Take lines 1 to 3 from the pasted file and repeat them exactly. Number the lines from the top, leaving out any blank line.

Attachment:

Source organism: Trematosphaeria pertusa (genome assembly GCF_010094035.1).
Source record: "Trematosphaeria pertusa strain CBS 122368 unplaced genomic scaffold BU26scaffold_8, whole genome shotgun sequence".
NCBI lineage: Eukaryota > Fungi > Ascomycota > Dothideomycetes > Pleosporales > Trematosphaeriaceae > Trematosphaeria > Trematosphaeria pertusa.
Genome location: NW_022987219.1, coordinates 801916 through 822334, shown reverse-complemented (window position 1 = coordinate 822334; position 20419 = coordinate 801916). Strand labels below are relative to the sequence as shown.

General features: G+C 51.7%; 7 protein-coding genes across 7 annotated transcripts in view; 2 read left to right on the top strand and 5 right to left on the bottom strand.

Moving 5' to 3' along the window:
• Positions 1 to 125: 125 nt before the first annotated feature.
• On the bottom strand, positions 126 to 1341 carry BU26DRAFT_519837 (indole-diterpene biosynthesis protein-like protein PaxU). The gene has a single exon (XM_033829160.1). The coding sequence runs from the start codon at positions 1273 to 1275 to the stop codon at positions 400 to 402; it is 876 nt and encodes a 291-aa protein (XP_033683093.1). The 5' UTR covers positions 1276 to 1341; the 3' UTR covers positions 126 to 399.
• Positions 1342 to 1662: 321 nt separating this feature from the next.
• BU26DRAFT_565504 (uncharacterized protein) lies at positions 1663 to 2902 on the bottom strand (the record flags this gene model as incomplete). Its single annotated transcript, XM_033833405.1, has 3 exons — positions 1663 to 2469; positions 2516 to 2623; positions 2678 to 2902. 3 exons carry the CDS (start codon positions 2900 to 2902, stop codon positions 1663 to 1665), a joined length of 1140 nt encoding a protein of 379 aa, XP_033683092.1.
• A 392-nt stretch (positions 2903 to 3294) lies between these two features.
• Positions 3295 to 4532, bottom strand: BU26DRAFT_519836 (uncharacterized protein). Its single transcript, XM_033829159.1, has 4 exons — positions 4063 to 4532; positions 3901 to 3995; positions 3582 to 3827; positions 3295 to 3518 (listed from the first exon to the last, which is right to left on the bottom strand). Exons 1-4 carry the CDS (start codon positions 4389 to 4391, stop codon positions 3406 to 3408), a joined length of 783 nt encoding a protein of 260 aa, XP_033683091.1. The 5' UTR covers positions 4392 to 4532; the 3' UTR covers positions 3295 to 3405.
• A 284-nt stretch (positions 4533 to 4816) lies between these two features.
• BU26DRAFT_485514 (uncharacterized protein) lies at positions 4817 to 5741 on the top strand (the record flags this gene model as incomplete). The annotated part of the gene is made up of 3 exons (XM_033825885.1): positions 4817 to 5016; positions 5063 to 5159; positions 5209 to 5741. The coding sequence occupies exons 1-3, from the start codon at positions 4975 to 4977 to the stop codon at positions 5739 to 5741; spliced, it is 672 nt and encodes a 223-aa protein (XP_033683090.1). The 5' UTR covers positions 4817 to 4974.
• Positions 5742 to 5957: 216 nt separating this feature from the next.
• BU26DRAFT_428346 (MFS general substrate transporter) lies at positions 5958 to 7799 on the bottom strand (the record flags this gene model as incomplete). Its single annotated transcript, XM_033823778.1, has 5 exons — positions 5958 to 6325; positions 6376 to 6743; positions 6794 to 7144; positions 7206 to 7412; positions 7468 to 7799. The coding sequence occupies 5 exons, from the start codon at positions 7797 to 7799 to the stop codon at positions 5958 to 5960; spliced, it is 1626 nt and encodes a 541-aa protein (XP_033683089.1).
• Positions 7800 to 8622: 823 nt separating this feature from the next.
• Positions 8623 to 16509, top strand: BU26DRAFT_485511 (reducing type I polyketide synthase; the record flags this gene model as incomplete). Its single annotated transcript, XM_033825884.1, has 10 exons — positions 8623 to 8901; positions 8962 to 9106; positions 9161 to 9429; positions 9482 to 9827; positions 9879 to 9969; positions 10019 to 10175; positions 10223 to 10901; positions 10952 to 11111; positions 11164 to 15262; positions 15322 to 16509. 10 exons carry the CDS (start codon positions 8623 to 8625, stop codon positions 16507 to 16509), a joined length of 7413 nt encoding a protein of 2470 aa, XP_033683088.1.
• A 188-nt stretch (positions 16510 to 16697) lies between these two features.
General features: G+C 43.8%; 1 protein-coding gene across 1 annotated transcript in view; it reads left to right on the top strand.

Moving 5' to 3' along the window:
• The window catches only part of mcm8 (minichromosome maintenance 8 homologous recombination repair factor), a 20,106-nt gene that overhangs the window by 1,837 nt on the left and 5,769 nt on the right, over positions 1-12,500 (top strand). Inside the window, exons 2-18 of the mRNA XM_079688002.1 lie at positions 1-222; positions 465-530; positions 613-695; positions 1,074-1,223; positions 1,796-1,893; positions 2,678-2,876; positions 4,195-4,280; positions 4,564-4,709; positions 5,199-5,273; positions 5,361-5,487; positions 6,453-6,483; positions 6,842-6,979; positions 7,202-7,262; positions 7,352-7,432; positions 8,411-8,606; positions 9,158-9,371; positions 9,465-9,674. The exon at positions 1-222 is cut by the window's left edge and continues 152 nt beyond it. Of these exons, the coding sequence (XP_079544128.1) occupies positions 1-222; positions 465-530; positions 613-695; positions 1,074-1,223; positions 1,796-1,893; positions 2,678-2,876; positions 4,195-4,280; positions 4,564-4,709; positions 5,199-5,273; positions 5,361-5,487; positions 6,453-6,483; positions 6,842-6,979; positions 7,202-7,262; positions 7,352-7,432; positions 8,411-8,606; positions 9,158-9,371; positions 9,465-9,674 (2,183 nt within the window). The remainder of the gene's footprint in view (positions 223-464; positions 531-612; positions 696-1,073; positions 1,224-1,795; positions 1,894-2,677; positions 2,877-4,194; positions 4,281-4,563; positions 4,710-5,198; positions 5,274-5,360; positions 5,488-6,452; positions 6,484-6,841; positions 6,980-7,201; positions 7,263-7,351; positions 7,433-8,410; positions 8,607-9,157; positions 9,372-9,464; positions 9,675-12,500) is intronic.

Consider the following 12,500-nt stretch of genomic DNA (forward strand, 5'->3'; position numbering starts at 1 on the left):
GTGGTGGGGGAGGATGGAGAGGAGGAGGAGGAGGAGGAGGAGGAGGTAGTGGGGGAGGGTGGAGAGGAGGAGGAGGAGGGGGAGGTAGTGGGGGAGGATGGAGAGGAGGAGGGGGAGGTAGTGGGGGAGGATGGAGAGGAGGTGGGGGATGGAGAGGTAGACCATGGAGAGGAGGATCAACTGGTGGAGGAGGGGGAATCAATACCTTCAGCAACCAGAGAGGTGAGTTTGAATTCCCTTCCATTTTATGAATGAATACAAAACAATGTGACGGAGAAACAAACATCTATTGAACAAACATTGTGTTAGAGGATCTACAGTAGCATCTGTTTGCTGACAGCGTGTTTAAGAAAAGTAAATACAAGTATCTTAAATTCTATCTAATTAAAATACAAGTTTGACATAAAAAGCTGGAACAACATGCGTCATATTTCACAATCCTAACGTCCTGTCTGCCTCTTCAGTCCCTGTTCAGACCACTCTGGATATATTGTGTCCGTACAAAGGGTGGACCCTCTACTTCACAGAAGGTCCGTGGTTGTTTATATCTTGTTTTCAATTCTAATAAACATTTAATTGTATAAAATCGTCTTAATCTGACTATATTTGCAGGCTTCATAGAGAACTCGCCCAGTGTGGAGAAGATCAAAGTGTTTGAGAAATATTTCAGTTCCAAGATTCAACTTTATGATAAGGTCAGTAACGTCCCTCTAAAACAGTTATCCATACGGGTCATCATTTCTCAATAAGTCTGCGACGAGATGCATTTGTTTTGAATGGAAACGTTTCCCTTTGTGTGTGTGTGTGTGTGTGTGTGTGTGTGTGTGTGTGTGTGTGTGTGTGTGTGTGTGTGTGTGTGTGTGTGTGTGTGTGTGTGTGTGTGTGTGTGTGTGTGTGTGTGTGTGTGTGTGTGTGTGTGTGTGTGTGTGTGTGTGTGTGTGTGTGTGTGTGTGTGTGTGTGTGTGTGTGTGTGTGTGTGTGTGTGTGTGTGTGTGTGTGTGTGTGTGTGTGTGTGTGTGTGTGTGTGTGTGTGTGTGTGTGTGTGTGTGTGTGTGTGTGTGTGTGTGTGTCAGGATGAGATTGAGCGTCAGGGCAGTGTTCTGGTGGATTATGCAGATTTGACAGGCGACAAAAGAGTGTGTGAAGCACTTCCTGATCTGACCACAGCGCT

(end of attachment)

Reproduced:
Source organism: Trematosphaeria pertusa (genome assembly GCF_010094035.1).
Source record: "Trematosphaeria pertusa strain CBS 122368 unplaced genomic scaffold BU26scaffold_8, whole genome shotgun sequence".
NCBI lineage: Eukaryota > Fungi > Ascomycota > Dothideomycetes > Pleosporales > Trematosphaeriaceae > Trematosphaeria > Trematosphaeria pertusa.